Linked by Thom Holwerda on Thu 6th Sep 2018 21:14 UTC
Privacy, Security, Encryption

The US, UK, and three other governments have called on tech companies to build backdoors into their encrypted products, so that law enforcement will always be able to obtain access. If companies don't, the governments say they "may pursue technological, enforcement, legislative, or other measures" in order to get into locked devices and services.

Their statement came out of a meeting last week between nations in the Five Eyes pact, an intelligence sharing agreement between the US, UK, Canada, Australia, and New Zealand. The nations issued a statement covering a range of technology-related issues they face, but it was their remarks on encryption that stood out the most.

Break encryption, or we'll break you.

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whartung
Member since:
2005-07-06

I actually don't have a problem with backdoors on physical items, basically following what I call the "Safe" principal.

Simply, if the authorities seize a safe, and you don't provide the combination, what do they do?

They cut the thing open, effectively destroying it in the process.

The have a lawful warrant, representing a lawful need and due process, then they should have access to the safe. As a society, we've basically agreed that this kind of evidence gathering for law enforcement is an "OK" thing.

So, similarly, if there was a technique that allowed a device (i.e. a hand held device) to be "unlocked" that require both physical access and, effectively, physical destruction of the device, then I'd be just fine with that. Unsoldering a chip, breaking the motherboard for a "fortune cookie" back door key, who knows.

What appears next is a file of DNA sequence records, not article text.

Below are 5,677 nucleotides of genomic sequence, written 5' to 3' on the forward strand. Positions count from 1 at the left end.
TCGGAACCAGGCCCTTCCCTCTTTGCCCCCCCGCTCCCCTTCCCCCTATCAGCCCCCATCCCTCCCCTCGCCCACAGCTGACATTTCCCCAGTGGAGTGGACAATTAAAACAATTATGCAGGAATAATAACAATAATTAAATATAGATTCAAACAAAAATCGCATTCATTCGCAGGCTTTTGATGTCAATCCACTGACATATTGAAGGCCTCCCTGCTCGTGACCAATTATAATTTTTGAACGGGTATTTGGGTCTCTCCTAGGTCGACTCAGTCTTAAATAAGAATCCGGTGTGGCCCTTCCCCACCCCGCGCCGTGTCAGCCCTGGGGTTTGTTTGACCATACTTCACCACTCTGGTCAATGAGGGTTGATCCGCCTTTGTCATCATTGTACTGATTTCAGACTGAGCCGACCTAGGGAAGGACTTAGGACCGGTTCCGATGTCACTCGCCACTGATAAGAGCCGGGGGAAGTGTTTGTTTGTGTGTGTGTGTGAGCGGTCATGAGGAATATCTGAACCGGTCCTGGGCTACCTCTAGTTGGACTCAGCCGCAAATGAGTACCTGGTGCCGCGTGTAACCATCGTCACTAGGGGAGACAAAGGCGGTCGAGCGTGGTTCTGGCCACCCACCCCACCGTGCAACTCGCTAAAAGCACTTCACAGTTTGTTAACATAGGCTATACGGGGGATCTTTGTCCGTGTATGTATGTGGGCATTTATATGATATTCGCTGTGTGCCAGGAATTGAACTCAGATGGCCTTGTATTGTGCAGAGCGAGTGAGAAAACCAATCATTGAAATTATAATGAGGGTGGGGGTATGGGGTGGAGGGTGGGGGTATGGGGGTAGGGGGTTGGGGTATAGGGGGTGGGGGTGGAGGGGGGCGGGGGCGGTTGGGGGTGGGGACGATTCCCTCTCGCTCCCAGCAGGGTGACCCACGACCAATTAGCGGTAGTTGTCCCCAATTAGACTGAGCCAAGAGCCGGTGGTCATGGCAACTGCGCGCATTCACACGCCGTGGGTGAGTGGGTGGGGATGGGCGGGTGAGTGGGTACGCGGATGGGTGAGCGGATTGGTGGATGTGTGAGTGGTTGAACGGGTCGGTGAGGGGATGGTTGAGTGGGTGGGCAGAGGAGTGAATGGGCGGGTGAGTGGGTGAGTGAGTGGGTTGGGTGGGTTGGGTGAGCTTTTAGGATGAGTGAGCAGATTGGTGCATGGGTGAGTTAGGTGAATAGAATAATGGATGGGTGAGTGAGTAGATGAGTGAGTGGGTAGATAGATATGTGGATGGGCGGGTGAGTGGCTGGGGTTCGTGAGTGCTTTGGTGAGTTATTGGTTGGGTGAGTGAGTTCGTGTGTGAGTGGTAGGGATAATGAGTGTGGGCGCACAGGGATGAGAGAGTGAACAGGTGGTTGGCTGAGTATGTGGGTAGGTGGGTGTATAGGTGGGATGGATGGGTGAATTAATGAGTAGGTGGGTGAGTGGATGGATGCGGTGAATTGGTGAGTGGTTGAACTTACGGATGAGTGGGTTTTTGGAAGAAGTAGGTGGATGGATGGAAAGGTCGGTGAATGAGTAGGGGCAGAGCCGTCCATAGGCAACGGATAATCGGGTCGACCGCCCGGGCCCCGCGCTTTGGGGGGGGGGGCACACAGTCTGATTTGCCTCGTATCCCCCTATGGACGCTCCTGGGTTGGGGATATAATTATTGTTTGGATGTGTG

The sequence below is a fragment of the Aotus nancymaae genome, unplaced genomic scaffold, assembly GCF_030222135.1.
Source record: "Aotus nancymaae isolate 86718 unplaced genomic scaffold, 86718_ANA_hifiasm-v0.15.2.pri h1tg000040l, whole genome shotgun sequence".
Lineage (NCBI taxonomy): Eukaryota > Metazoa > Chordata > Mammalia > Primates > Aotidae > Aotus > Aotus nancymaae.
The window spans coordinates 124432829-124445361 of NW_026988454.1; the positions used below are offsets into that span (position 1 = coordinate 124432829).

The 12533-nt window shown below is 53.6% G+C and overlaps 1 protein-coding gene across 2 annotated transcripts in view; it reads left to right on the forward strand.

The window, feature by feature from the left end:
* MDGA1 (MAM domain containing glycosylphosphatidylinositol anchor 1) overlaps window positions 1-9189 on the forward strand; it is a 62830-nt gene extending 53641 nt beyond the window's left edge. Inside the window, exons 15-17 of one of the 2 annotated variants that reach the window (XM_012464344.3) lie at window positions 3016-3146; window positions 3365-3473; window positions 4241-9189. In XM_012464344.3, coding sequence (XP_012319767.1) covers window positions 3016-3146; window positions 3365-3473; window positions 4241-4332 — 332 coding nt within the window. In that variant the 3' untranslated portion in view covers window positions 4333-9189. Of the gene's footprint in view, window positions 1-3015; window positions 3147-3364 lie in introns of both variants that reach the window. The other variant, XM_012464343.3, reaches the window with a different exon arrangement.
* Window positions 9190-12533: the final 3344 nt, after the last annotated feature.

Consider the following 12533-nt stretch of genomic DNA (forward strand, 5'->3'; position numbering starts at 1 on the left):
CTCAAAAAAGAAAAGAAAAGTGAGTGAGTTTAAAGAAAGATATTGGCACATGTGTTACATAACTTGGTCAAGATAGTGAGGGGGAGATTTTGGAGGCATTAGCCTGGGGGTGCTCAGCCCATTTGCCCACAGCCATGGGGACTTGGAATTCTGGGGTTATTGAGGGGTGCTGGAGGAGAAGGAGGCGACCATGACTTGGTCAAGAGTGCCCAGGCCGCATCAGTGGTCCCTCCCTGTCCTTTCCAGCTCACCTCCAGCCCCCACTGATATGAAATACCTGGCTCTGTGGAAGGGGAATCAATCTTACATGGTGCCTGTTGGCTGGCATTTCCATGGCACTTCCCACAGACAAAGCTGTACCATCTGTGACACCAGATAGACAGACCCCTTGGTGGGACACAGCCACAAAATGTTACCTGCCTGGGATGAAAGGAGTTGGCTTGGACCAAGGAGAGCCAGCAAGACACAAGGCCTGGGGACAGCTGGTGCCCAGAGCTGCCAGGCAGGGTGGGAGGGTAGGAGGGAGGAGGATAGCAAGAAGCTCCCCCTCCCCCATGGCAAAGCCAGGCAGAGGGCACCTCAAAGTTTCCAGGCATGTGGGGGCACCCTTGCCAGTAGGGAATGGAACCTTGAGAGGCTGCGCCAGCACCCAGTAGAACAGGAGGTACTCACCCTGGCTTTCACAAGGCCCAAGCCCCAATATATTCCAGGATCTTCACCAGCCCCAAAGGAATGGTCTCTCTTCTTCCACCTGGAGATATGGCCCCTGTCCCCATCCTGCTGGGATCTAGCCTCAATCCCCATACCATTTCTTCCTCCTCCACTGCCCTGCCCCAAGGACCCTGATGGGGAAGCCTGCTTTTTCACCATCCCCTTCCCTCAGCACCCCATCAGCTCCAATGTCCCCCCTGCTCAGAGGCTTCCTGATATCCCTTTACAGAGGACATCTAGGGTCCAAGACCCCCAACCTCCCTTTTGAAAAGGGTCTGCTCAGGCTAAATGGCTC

The biggest problem for me is "secret" and/or "remote" access. Monitoring vs access. If you come back to your home and find your safe busted open, well, you pretty much know someone got it to the contents.

If you come home and find your phone broken in to pieces, then, again, you know someone got in to the contents.

None of this stops folks from using other methods to protect their information or property. But it covers a large swath of the law enforcement use cases for common, mundane crimes.

Rather than hopping on some slippery slope argument that leads to the destruction of mankind, I simply posit that I see no reason why a phone should be any more or less accessible than a safe or something of that nature. I just don't want them doing it behind peoples back.

"You need to open your phone for us, or we're going to not just open it anyway, but destroy it -- so, your call."

Reply Score: 2

BlueofRainbow Member since:
2009-01-06

Interesting argument and one that is easy to grasp.

One weakness is that the tools which would allow access to the contents by authorities (when in possession of a valid search warrant) could also be used by other entities/individuals for illegitimate purposes.

Nevertheless, "hard access" leaves clear signs that it has occurred. Any "remote/soft access" can potentially be enabled for illegitimate purposes without one ever noticing it.

Reply Parent Score: 2